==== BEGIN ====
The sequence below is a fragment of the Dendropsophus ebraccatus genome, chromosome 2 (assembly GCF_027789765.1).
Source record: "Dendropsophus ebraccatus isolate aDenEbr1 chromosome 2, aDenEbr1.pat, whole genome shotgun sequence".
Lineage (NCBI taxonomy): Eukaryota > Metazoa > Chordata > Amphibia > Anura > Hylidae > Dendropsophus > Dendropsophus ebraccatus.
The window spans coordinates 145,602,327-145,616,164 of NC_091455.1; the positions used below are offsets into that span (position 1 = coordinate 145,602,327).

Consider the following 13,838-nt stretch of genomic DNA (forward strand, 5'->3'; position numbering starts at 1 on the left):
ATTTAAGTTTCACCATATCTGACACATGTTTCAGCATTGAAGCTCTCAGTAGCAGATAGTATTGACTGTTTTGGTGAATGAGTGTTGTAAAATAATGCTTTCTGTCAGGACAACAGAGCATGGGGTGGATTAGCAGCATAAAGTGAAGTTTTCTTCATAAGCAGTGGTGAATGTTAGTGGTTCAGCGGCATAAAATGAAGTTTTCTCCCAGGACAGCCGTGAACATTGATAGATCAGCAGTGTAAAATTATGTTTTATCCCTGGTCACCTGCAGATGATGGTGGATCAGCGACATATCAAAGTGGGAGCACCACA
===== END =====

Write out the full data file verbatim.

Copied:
The sequence below is a fragment of the Dendropsophus ebraccatus genome, chromosome 2 (assembly GCF_027789765.1).
Source record: "Dendropsophus ebraccatus isolate aDenEbr1 chromosome 2, aDenEbr1.pat, whole genome shotgun sequence".
Lineage (NCBI taxonomy): Eukaryota > Metazoa > Chordata > Amphibia > Anura > Hylidae > Dendropsophus > Dendropsophus ebraccatus.
The window spans coordinates 145,602,327-145,616,164 of NC_091455.1; the positions used below are offsets into that span (position 1 = coordinate 145,602,327).

Consider the following 13,838-nt stretch of genomic DNA (forward strand, 5'->3'; position numbering starts at 1 on the left):
ATTTAAGTTTCACCATATCTGACACATGTTTCAGCATTGAAGCTCTCAGTAGCAGATAGTATTGACTGTTTTGGTGAATGAGTGTTGTAAAATAATGCTTTCTGTCAGGACAACAGAGCATGGGGTGGATTAGCAGCATAAAGTGAAGTTTTCTTCATAAGCAGTGGTGAATGTTAGTGGTTCAGCGGCATAAAATGAAGTTTTCTCCCAGGACAGCCGTGAACATTGATAGATCAGCAGTGTAAAATTATGTTTTATCCCTGGTCACCTGCAGATGATGGTGGATCAGCGACATATCAAAGTGGGAGCACCACA